Roland Drops Huge Synth Collection: New Juno, Jupiters, and More

As the seasons are changing down here on earth, a new blanket of stars is appearing in the sky, and among those heavenly bodies is a zodiac of new synths, workstations, and grooveboxes from Roland.

Today, the electronic instrument titan is announcing eight new instruments in total: the JU-06A mini Juno, MC-101 and MC-707 grooveboxes, three new Fantoms, and two new Jupiter synths.

Roland's brand-new MC-101 Groovebox.
The new MC-707 Groovebox.

To give a taste of these new products, resident Reverb oscillator obsessive Justin Delay takes a first look at Roland's MC-101 Groovebox and Boutique JU-06A Synthesizer in our video above.

Built in the image of the 1996 MC-303, which streamlined the production capabilities and intuitive workflow of legends like the 808 and 909, the MC-101 is made for musicians of all levels to start making tracks in minutes.

This compact version offers four tracks ready for tweaking via onboard knobs, faders, and touch-sensitive pads, while Roland's hefty sound engine provides an impressive suite of loops, phrases, and effects. Want to keep your DAW in the mix? Get the USB connectivity going for a tactile command over your digital sets.

While the MC-101 will retail for $499.99, the MC-707 will be $999.99—and comes packed with enough features to make it worth the price of entry. As Roland states, it "offers everything needed to create a song or perform a live set without a computer." With eight tracks of recording and sequencing capabilities, it has double those of the MC-101, along with sounds from Roland's long line of historic drum machines, with 16 pads allowing you to play or sequence drums, basslines, or chords.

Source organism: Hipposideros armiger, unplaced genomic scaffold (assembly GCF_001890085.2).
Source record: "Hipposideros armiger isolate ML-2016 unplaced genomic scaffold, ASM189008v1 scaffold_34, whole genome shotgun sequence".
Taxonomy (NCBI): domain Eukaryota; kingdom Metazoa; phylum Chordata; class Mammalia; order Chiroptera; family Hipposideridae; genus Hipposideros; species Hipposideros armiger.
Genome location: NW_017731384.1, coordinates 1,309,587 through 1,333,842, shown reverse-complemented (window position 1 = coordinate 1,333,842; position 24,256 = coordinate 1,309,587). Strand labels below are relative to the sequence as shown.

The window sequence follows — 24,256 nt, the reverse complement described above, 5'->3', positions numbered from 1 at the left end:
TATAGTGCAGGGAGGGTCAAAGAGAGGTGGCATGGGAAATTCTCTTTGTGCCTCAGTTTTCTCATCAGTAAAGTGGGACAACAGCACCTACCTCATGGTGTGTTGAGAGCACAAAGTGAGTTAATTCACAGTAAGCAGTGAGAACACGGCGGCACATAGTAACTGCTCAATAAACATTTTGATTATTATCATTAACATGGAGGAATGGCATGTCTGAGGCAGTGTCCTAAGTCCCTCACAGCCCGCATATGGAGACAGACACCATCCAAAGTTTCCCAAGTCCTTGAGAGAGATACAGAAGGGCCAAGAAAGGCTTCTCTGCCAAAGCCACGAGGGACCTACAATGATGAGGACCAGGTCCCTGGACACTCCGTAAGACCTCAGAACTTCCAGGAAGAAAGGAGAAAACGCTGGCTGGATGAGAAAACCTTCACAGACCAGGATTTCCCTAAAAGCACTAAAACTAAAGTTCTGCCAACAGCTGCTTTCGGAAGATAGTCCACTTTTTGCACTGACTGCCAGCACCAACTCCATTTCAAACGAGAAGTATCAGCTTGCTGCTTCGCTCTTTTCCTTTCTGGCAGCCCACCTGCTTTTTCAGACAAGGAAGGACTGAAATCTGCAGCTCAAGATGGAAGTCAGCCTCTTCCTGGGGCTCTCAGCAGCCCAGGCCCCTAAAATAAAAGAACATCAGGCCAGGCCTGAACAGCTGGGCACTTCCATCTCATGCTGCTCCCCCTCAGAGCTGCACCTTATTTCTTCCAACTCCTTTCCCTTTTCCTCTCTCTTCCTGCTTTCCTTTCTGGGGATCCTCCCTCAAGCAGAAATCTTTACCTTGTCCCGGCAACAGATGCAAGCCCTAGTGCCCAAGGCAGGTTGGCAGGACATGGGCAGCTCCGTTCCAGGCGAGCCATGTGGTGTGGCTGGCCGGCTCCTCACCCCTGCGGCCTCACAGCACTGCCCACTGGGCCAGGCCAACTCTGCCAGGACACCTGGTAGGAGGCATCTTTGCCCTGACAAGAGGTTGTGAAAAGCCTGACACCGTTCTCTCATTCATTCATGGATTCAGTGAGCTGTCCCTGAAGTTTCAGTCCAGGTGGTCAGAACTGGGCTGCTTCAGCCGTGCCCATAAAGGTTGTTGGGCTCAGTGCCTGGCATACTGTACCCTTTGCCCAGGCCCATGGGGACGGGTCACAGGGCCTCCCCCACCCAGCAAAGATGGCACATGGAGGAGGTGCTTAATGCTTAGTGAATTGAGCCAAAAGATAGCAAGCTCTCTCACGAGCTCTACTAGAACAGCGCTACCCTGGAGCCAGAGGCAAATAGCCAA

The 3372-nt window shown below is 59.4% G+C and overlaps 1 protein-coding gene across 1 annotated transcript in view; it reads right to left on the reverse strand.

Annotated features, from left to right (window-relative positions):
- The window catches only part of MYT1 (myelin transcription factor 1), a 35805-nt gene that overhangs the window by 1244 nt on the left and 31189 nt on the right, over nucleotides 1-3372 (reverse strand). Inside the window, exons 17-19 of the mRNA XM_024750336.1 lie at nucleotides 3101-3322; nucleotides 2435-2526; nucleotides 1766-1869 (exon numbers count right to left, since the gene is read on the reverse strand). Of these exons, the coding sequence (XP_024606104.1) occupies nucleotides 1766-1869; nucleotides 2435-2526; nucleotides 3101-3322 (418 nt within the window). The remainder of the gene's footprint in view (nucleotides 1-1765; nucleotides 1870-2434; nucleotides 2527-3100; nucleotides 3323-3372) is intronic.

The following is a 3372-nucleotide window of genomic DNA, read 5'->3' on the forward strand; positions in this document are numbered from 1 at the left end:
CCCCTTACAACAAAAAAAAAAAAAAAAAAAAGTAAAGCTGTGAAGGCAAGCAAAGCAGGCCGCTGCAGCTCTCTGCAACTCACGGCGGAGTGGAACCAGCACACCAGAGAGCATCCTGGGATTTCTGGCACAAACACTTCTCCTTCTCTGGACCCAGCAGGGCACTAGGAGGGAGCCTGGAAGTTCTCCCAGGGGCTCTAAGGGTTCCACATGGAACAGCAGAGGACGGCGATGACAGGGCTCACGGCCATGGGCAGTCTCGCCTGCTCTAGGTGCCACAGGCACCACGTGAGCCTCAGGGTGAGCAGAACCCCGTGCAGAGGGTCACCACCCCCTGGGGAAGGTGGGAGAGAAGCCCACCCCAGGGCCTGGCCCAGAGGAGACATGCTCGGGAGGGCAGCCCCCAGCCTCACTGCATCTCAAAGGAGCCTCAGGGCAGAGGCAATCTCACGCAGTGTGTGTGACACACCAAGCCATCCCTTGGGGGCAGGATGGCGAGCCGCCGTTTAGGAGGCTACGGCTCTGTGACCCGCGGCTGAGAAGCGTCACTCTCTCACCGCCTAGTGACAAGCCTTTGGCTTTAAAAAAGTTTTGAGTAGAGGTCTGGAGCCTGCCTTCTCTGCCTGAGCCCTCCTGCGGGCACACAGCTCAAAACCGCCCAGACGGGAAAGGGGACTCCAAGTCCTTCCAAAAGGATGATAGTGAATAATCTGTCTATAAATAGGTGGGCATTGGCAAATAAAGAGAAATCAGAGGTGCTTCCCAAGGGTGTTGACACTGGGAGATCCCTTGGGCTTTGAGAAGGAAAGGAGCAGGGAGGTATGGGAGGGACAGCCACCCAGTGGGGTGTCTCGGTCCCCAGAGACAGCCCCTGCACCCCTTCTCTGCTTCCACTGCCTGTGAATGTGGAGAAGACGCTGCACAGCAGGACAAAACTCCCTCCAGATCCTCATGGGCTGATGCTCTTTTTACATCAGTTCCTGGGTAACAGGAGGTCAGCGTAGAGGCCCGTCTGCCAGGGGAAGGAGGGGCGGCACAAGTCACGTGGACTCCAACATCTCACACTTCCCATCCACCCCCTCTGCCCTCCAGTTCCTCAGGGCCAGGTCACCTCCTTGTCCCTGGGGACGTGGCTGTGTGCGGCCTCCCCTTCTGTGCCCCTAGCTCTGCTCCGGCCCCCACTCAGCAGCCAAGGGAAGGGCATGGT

Roland's new mini Juno, the JU-06A.
The JU-06A's front panel.

On the synth side of the rollout, the JU-06A offers a trifecta of some of the company's most popular '80s entries in the compact Boutique format. Building on the fan-favorite JU-06 sound module, this revamped model is crafted for "creative music makers who want the vintage JUNO sound at an accessible price."

The JU-06A combines elements of the JUNO 6, 60, and 106 into one sturdy box. At a street price of $399.99, this little beast packs the 106's flexible high-pass filter, the 60's envelope-controlled pulse-width modulation and arpeggiator, and two modes of iconic chorus. Top it off with an onboard sequencer, chord memory, and full-sized MIDI jacks for a module that deserves a spot on any stage.

New Roland Fantom 6, 7, and 8 workstations.

The three new Fantom workstations are serious instruments—combining Roland's synth tech in all-in-one packages with full-featured keyboards, DAW integration, and interfaces that promise an easy way to access the vast amount of onboard instruments, patches, effects, editing, recording and playback capabilities, and more. The 88-key Fantom 8 will retail for $3,999.99, the 76-key Fantom 7 will be $3,599.99, and the 61-key Fantom 6 will be $3,299.99.

Roland's announcement video for the Jupiter-X and Jupiter-Xm

Rounding out the new releases is the new Jupiter series—the 61-key Jupiter-X and 37-note Jupiter-Xm. Both synths are built on a digital sound engine that has rich emulations of Roland's analog classics like the Jupiter-8, Juno-106, SH-101, XV-5080, JX-8P, RD pianos, and Roland's historic drum machines as well, like the TR-808, TR-909, and more.

According to Roland, the polyphony of Jupiter-X and Xm includes up to four synth parts and an additional fifth part for drums. With what the company is calling an AI-enhanced "I-Arpeggiator," you can create rhythms and phrases as you can with a normal arpeggiator, but also have it create complementary basslines and other patterns if you wish.

The larger of the two, the Jupiter-X, will sell for $2,499.99, while the smaller and battery-powered Jupiter-Xm will sell for $1,499.99.

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